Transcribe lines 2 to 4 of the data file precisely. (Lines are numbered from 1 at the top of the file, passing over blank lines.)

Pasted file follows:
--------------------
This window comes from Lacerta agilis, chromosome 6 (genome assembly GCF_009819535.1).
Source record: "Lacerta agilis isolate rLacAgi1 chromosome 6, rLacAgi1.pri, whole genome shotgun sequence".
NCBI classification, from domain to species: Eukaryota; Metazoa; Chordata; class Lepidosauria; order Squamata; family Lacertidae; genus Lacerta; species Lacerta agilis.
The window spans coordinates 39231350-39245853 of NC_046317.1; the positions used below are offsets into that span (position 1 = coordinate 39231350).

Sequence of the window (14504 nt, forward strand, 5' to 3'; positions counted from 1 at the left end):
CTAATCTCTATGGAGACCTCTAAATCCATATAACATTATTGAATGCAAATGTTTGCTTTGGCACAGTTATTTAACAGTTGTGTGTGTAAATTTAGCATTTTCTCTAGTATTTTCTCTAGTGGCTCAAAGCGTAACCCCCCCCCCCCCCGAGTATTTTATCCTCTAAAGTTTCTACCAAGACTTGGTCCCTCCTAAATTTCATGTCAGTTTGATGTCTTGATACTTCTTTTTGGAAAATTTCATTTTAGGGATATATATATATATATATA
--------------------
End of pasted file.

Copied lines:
Source record: "Lacerta agilis isolate rLacAgi1 chromosome 6, rLacAgi1.pri, whole genome shotgun sequence".
NCBI classification, from domain to species: Eukaryota; Metazoa; Chordata; class Lepidosauria; order Squamata; family Lacertidae; genus Lacerta; species Lacerta agilis.
The window spans coordinates 39231350-39245853 of NC_046317.1; the positions used below are offsets into that span (position 1 = coordinate 39231350).